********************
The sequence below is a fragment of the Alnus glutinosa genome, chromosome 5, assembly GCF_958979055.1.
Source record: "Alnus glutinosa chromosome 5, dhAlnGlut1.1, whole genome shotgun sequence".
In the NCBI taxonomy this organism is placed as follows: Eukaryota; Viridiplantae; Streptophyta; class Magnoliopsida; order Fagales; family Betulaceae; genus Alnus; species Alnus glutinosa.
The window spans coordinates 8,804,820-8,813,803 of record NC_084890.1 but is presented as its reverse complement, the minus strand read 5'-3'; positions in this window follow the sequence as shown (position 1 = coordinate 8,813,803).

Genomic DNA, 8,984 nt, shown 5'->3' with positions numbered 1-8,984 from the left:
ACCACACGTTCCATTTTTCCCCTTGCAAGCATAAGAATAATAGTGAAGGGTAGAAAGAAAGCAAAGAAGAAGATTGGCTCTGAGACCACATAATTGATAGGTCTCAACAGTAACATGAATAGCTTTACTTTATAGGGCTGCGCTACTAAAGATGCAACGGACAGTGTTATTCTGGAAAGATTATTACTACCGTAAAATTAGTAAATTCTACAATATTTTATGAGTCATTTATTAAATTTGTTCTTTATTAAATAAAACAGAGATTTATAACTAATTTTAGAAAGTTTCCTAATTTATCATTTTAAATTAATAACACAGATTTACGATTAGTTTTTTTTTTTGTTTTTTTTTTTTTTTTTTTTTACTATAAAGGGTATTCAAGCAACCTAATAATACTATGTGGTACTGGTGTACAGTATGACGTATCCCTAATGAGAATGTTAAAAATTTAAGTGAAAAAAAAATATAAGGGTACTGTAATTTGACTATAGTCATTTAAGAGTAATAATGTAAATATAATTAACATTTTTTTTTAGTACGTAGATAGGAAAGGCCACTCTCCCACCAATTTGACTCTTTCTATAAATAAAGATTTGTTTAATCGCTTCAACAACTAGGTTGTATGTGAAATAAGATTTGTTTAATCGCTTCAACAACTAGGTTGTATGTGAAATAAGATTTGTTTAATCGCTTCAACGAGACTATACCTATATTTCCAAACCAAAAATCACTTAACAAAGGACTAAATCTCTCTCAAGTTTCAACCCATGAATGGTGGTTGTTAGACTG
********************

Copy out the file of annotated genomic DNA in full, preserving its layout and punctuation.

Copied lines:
The sequence below is a fragment of the Alnus glutinosa genome, chromosome 5, assembly GCF_958979055.1.
Source record: "Alnus glutinosa chromosome 5, dhAlnGlut1.1, whole genome shotgun sequence".
In the NCBI taxonomy this organism is placed as follows: Eukaryota; Viridiplantae; Streptophyta; class Magnoliopsida; order Fagales; family Betulaceae; genus Alnus; species Alnus glutinosa.
The window spans coordinates 8,804,820-8,813,803 of record NC_084890.1 but is presented as its reverse complement, the minus strand read 5'-3'; positions in this window follow the sequence as shown (position 1 = coordinate 8,813,803).

Genomic DNA, 8,984 nt, shown 5'->3' with positions numbered 1-8,984 from the left:
ACCACACGTTCCATTTTTCCCCTTGCAAGCATAAGAATAATAGTGAAGGGTAGAAAGAAAGCAAAGAAGAAGATTGGCTCTGAGACCACATAATTGATAGGTCTCAACAGTAACATGAATAGCTTTACTTTATAGGGCTGCGCTACTAAAGATGCAACGGACAGTGTTATTCTGGAAAGATTATTACTACCGTAAAATTAGTAAATTCTACAATATTTTATGAGTCATTTATTAAATTTGTTCTTTATTAAATAAAACAGAGATTTATAACTAATTTTAGAAAGTTTCCTAATTTATCATTTTAAATTAATAACACAGATTTACGATTAGTTTTTTTTTTTGTTTTTTTTTTTTTTTTTTTTTACTATAAAGGGTATTCAAGCAACCTAATAATACTATGTGGTACTGGTGTACAGTATGACGTATCCCTAATGAGAATGTTAAAAATTTAAGTGAAAAAAAAATATAAGGGTACTGTAATTTGACTATAGTCATTTAAGAGTAATAATGTAAATATAATTAACATTTTTTTTTAGTACGTAGATAGGAAAGGCCACTCTCCCACCAATTTGACTCTTTCTATAAATAAAGATTTGTTTAATCGCTTCAACAACTAGGTTGTATGTGAAATAAGATTTGTTTAATCGCTTCAACAACTAGGTTGTATGTGAAATAAGATTTGTTTAATCGCTTCAACGAGACTATACCTATATTTCCAAACCAAAAATCACTTAACAAAGGACTAAATCTCTCTCAAGTTTCAACCCATGAATGGTGGTTGTTAGACTG